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Monterey Little Car Show.

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  • LouRugani
    Pint-sized car show finds fans in Pacific Grove Little car gathering highlights tiny automobiles By DANIEL LOPEZ Monterey Herald Donald MacLean used to keep
    Message 1 of 1 , Aug 12, 2010
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      Pint-sized car show finds fans in Pacific Grove

      Little car gathering highlights tiny automobiles

      By DANIEL LOPEZ
      Monterey Herald

      Donald MacLean used to keep his car parked in the middle of his living room.
      For the nonbelievers, he has the photographs to prove it. More importantly, he says, he has an understanding wife.

      MacLean, of Morro Bay, has since gone to a more traditional coffee table and takes his car, a 1954 King Midget, to shows.

      On Wednesday, proud owner and the car — with a couple of cocktail glasses propped on the fenders to remember the old days when it sat in his house — were in Pacific Grove.

      MacLean's car was one of about 40 shown at the Little Car Show on Lighthouse Avenue between Forest and Fountain avenues.

      The event, organized by the owners of Marina Motorsports in Monterey, featured miniature vintage and modern cars with engines of 1,500cc and smaller.

      MacLean's King Midget pumps out less than 9horsepower and was designed to ship from the factory on an 8-foot-by-4-foot sheet of plywood.

      "A lot of them are really neat, cute little cars," said Charles Davis, the show's spokesman.

      The idea for an event exclusively showcasing mini and small cars during Classic Car Week on the Peninsula came about to keep up with the growing number of enthusiasts, Davis said, who don't fit well at some of the other car events, he said.
      In a world where Lincolns, Cadillacs and Hummers can dominate, the downtown strip was dedicated to the likes of Austin Healey, Alfa Romeo, Mini Coopers and a pair of classic Volkswagen Beetles.

      "Most of them have really interesting engineering because when you start shrinking things down, there are going to be some compromises," Davis said of the cars in the show. "They don't have bells and whistles, they are built for simple transportation."

      Small-car building began to take off after World War II as manufacturing was rebounding and fuel remained expensive, Davis said.

      Kathleen Emerson of Pacific Grove was one local who dropped by to peruse the cars.

      "They are so much more roomier than I would have imagined," she said. "They are so sexy you just want to hop in and put the top down and go."

      A red 1964 Peel Trident, that looks like something from a "Jetsons" cartoon, drew a lot of attention for its clear dome.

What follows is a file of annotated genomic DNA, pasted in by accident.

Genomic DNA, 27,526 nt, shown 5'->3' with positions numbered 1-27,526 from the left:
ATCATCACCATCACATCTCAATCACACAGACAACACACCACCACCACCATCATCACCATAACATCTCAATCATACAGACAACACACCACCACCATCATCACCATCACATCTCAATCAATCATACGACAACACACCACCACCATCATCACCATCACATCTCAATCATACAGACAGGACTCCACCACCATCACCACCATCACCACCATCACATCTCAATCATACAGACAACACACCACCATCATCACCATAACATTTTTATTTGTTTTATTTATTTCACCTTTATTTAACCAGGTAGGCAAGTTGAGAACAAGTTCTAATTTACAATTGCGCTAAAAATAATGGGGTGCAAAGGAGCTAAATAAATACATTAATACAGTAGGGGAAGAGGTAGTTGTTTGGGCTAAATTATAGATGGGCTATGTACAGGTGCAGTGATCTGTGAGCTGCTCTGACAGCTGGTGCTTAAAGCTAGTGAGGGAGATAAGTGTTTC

A two-seater powered by a 50cc engine, the car has a top speed of about 40 mph and tires that resemble those of a golf cart. New, it sold for about $760.

      Such a car and others from the era are rare finds today.

      "They were built to be disposable so most of them that are left are survivors," Davis said.

      As interesting as the cars are, so are the stories behind them.

      MacLean's King Midget, a Model 2, was one of about 1,500 built by Claude Dry and Dale Orcutt and were first sold around a college campus in Ohio.

      The cars were made until 1967 when safety standards, such as seatbelts and doors that didn't screw on with kitchen cabinet hinges, came into play.

      Advertised in Popular Science and Popular Mechanics magazines, some cars were sold as kits (do it yourself assembly required), MacLean said.

      "Everyone has seen the ads, but very few people have seen the car," he said.

      Some cars on display, such as MacLean's and a 1955 Shannon Crosley Special race car owned by Leland Osborn, have been resurrected.

      Osborn, a racer from San Miguel, will compete this weekend at Mazda Raceway Laguna Seca.

      He bought the Shannon Crosley, a one of a kind, about 12 years ago to pursue his hobby.

      "It took me about 6½ years to restore it because when I bought it it was a pile of scrap," he said. The car sat in a barn for several years.

      "We had to scrape the spider webs away to get in," Osborn said.

      After investing about $16,000 in parts and a paint job for the fiberglass body and doing most the work himself, Osborn said he has a car that drives like a Corvette.

      "It handles better than a car of that time would," he said.

      Organizers of the show hope to turn the event into a staple of Classic Car Week and are using their test run to smooth out the wrinkles.

      The cars featured this year were mostly European, but there is potential to grow if owners of small Japanese cars get involved, Davis said.

      "We hope like everybody that the word will get out and more people will get interested," he said.
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      Daniel Lopez dlopez@...
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